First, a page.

Do economic fundamentals matter anymore? Part 3 of 3

Do economic fundamentals matter today? We look at the strange market conditions today. We are living in truly interesting times …

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Super low Government bond yields

Government bond yields have never been lower with 2-year yields for most of Europe currently negative. The European Central Bank (ECB) is by far the biggest holder of European bonds and the biggest (almost 90%) buyer of the weaker Eurozone (Italy, Spain, Portugal and Greece) countries debt since 2015. The ECB balance sheet is now over 4.5 trillion Euros, some 45% of Eurozone GDP.

Even 10-year yields for Japan and Switzerland are barely positive.

Yields on government bonds for all maturities over 3 months have never been lower in the history of the world .

Some 80% of 10-year Japanese government bonds are held by the Bank of Japan. And apparently there are days when no one trades those 10-year bonds because there is no point of trading it. Why? Well, because the Bank of Japan has a policy to control yield curves and since they hold majority of it there are hardly any price movements.

The looming pension crisis

An aging world: Babies born in 2018 can expect to live to over 100. In 2015, there were around 600 million people aged 65 or over and that number is expected to rise to over 2 billion by 2050.

Changing demographics: There are currently 8 workers in employment for every retiree today, that number is likely to reduce to 4 workers in employment for every retiree by 2050.

Underfunding: The UK currently has $6.2 trillion in underfunded government and public-sector employee pensions. For the US that amount is over $25 trillion.

Lower bond yields: Previous funding assumed 7% bond yields, the number has been much closer to 2.5% since 2009 which has caused major deficits.

 

Student loans have never been higher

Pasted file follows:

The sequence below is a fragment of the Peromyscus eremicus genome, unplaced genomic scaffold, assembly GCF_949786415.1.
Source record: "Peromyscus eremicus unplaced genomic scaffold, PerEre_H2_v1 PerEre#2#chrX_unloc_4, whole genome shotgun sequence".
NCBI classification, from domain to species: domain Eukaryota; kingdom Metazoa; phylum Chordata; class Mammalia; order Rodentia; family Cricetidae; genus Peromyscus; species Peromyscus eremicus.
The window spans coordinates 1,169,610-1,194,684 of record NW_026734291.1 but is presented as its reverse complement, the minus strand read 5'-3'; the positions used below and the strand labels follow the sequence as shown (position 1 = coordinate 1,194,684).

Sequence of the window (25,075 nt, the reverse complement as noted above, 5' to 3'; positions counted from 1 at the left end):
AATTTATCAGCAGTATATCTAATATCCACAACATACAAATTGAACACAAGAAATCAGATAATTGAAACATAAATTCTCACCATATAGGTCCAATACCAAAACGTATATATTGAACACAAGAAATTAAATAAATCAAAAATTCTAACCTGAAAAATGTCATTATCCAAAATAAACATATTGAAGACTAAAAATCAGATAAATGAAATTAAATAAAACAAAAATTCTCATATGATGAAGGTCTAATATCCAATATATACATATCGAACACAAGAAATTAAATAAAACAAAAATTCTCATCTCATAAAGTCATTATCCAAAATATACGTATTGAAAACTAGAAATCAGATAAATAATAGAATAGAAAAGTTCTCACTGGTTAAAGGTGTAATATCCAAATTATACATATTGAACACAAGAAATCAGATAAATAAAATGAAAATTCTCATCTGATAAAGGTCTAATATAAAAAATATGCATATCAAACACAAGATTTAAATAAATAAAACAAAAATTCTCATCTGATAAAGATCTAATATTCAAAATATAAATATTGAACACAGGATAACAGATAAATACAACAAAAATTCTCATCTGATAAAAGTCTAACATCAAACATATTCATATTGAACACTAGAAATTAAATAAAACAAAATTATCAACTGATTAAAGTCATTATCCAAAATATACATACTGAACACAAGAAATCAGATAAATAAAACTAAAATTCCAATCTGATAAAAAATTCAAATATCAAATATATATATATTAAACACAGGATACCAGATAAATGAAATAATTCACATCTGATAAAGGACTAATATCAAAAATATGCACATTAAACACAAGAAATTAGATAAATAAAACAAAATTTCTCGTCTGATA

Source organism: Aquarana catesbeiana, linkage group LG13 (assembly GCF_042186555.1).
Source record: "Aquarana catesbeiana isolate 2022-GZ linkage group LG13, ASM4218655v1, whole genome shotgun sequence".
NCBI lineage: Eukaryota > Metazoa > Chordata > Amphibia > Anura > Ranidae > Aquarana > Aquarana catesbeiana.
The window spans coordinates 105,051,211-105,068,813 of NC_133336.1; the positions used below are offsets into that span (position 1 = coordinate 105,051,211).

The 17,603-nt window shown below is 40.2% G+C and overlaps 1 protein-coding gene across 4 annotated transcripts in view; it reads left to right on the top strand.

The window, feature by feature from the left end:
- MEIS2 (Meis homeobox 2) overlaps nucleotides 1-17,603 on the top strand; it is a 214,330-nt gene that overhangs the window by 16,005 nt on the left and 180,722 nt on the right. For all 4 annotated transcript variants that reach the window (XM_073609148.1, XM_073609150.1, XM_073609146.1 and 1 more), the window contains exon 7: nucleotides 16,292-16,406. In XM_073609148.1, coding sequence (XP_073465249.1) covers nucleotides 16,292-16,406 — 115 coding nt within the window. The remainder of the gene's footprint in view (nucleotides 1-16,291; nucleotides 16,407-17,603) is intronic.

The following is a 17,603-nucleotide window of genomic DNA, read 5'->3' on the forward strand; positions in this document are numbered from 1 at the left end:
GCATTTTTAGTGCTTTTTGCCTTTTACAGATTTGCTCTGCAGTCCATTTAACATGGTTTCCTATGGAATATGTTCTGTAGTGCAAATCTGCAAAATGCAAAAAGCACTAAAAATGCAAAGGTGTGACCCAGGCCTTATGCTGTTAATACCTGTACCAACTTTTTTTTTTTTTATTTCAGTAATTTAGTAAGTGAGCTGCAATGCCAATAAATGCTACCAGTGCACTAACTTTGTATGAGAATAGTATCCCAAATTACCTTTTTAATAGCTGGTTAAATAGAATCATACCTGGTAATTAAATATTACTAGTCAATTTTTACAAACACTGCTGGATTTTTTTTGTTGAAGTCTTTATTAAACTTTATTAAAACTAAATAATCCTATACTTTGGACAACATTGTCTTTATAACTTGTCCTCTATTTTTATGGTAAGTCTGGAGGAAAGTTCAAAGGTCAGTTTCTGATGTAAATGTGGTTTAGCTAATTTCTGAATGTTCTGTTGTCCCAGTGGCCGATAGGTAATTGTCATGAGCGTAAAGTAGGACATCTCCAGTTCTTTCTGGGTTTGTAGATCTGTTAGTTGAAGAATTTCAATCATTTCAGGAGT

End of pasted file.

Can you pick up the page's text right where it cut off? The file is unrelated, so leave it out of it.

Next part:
One way to keep unemployment low is to keep more people in education. Student debt around the world has never been higher.

US Student debt has crossed $1.5 trillion. That is more than the GDP of 185 individual countries and more than individual mortgage debt in the US.

Real unemployment

Unemployment in Europe is lowest since 2008 but is still twice that of the United States.

The Euro Area unemployment rate was 8.5% in April 2018, down from 8.6% in March 2018 and from 9.2% in April 2017. This is the lowest since December 2008 but still more than double of the US unemployment rate of 3.9% reported in April (the US unemployment rate further fell to 3.8% in May).

Greece with unemployment at 20.8%, Spain with unemployment at 15.9% and Italy with unemployment at 11.2% remain the three countries with the highest unemployment in Europe.

Data Source: Eurostat (for European Union and Iceland), State Secretariat for Economic Affairs (for Switzerland), Office for National Statistics (for the United Kingdom)
Data Source: Eurostat (for European Union and Iceland), State Secretariat for Economic Affairs (for Switzerland), Office for National Statistics (for the United Kingdom)

What is more intriguing is youth unemployment at 15.3% for the EU28 and 17.2% for Euro Area. Portugal, Cyprus, Croatia, France, Italy, Spain and Greece all have youth unemployment of more than 20%.

Data Source: Eurostat (for European Union and Iceland), State Secretariat for Economic Affairs (for Switzerland), Office for National Statistics (for the United Kingdom)
Data Source: Eurostat (for European Union and Iceland), State Secretariat for Economic Affairs (for Switzerland), Office for National Statistics (for the United Kingdom)

So, is the US doing great with regards to employment or is Europe doing badly? This chart from the OECD tells it all,

The U.S. unemployment rate is at an 18-year low but only because the labour force participation rate is close to a 40-year low.

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